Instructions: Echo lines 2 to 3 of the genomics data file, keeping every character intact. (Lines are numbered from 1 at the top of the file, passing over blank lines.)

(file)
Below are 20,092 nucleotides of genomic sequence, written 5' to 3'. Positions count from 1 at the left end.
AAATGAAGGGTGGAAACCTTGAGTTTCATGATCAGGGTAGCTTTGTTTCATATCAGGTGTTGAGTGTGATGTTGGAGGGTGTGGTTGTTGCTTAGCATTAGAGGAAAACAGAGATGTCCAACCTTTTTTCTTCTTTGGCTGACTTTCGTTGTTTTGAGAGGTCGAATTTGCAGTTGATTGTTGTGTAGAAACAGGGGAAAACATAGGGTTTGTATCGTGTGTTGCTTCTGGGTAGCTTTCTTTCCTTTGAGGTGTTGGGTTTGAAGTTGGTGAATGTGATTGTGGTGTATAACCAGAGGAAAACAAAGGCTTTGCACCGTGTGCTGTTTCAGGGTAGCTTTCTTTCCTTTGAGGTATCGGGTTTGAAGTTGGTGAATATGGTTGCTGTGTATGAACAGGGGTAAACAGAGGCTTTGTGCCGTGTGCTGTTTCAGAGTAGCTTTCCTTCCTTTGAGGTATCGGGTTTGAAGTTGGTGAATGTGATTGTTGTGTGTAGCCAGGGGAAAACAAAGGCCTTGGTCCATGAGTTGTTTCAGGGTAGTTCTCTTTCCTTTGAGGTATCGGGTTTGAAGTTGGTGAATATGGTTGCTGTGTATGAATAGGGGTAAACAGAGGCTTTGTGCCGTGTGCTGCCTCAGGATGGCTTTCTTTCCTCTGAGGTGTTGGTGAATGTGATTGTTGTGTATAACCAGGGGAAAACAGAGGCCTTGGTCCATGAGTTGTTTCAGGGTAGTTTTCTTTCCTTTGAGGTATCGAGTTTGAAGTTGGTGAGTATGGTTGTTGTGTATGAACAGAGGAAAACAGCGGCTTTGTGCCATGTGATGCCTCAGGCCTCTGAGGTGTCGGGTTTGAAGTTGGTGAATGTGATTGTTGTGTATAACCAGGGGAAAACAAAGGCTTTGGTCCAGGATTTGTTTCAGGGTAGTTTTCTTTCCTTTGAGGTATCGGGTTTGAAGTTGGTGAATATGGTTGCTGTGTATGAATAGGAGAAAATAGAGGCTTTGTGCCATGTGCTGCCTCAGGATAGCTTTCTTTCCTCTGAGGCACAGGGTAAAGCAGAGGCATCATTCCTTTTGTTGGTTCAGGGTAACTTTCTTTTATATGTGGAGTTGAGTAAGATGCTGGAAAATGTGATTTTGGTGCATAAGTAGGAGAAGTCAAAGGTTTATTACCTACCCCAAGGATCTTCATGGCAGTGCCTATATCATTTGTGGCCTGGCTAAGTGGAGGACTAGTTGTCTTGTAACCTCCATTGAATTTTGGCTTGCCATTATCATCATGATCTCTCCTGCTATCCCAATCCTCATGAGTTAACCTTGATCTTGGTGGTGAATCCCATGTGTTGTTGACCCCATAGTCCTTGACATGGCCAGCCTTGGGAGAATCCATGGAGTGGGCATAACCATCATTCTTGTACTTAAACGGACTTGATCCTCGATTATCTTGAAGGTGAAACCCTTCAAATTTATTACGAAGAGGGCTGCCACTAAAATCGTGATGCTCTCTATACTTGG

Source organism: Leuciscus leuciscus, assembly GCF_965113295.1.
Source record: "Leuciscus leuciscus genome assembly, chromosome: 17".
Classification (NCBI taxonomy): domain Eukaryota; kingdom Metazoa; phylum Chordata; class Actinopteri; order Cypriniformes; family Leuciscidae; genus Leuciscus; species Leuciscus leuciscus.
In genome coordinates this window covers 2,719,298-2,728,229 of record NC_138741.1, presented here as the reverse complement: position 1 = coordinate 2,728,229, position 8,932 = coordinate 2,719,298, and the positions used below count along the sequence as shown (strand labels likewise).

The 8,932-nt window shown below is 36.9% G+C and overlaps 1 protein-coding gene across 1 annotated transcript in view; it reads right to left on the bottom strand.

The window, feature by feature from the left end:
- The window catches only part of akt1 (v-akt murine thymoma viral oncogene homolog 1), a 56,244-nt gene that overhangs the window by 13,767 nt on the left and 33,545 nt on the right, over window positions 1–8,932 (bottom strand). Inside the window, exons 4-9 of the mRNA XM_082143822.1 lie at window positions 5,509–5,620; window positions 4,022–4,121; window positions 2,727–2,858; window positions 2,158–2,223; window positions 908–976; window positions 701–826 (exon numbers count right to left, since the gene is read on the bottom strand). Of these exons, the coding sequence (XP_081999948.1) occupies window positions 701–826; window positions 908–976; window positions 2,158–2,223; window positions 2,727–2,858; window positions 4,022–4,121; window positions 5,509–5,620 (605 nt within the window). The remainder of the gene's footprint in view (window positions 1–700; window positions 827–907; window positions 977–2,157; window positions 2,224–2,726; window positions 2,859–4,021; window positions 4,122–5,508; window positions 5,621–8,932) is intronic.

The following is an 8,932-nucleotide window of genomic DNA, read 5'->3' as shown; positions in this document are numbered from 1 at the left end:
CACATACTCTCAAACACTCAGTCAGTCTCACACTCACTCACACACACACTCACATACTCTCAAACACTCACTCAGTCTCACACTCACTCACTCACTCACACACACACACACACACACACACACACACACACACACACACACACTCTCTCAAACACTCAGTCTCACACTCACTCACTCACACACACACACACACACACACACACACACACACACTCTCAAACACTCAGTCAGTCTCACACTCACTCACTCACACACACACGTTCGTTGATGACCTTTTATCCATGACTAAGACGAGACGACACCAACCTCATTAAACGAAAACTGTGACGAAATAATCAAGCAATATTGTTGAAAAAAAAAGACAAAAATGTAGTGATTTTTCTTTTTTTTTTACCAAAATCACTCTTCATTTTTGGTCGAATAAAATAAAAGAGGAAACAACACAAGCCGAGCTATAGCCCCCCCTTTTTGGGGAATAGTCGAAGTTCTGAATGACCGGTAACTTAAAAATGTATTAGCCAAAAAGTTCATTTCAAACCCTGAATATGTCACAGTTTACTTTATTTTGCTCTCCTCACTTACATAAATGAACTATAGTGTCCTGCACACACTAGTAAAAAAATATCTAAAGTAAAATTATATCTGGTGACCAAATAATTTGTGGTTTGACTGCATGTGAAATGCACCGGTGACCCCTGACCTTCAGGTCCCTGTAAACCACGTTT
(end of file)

AAATGAAGGGTGGAAACCTTGAGTTTCATGATCAGGGTAGCTTTGTTTCATATCAGGTGTTGAGTGTGATGTTGGAGGGTGTGGTTGTTGCTTAGCATTAGAGGAAAACAGAGATGTCCAACCTTTTTTCTTCTTTGGCTGACTTTCGTTGTTTTGAGAGGTCGAATTTGCAGTTGATTGTTGTGTAGAAACAGGGGAAAACATAGGGTTTGTATCGTGTGTTGCTTCTGGGTAGCTTTCTTTCCTTTGAGGTGTTGGGTTTGAAGTTGGTGAATGTGATTGTGGTGTATAACCAGAGGAAAACAAAGGCTTTGCACCGTGTGCTGTTTCAGGGTAGCTTTCTTTCCTTTGAGGTATCGGGTTTGAAGTTGGTGAATATGGTTGCTGTGTATGAACAGGGGTAAACAGAGGCTTTGTGCCGTGTGCTGTTTCAGAGTAGCTTTCCTTCCTTTGAGGTATCGGGTTTGAAGTTGGTGAATGTGATTGTTGTGTGTAGCCAGGGGAAAACAAAGGCCTTGGTCCATGAGTTGTTTCAGGGTAGTTCTCTTTCCTTTGAGGTATCGGGTTTGAAGTTGGTGAATATGGTTGCTGTGTATGAATAGGGGTAAACAGAGGCTTTGTGCCGTGTGCTGCCTCAGGATGGCTTTCTTTCCTCTGAGGTGTTGGTGAATGTGATTGTTGTGTATAACCAGGGGAAAACAGAGGCCTTGGTCCATGAGTTGTTTCAGGGTAGTTTTCTTTCCTTTGAGGTATCGAGTTTGAAGTTGGTGAGTATGGTTGTTGTGTATGAACAGAGGAAAACAGCGGCTTTGTGCCATGTGATGCCTCAGGCCTCTGAGGTGTCGGGTTTGAAGTTGGTGAATGTGATTGTTGTGTATAACCAGGGGAAAACAAAGGCTTTGGTCCAGGATTTGTTTCAGGGTAGTTTTCTTTCCTTTGAGGTATCGGGTTTGAAGTTGGTGAATATGGTTGCTGTGTATGAATAGGAGAAAATAGAGGCTTTGTGCCATGTGCTGCCTCAGGATAGCTTTCTTTCCTCTGAGGCACAGGGTAAAGCAGAGGCATCATTCCTTTTGTTGGTTCAGGGTAACTTTCTTTTATATGTGGAGTTGAGTAAGATGCTGGAAAATGTGATTTTGGTGCATAAGTAGGAGAAGTCAAAGGTTTATTACCTACCCCAAGGATCTTCATGGCAGTGCCTATATCATTTGTGGCCTGGCTAAGTGGAGGACTAGTTGTCTTGTAACCTCCATTGAATTTTGGCTTGCCATTATCATCATGATCTCTCCTGCTATCCCAATCCTCATGAGTTAACCTTGATCTTGGTGGTGAATCCCATGTGTTGTTGACCCCATAGTCCTTGACATGGCCAGCCTTGGGAGAATCCATGGAGTGGGCATAACCATCATTCTTGTACTTAAACGGACTTGATCCTCGATTATCTTGAAGGTGAAACCCTTCAAATTTATTACGAAGAGGGCTGCCACTAAAATCGTGATGCTCTCTATACTTGG

Source organism: Leuciscus leuciscus, assembly GCF_965113295.1.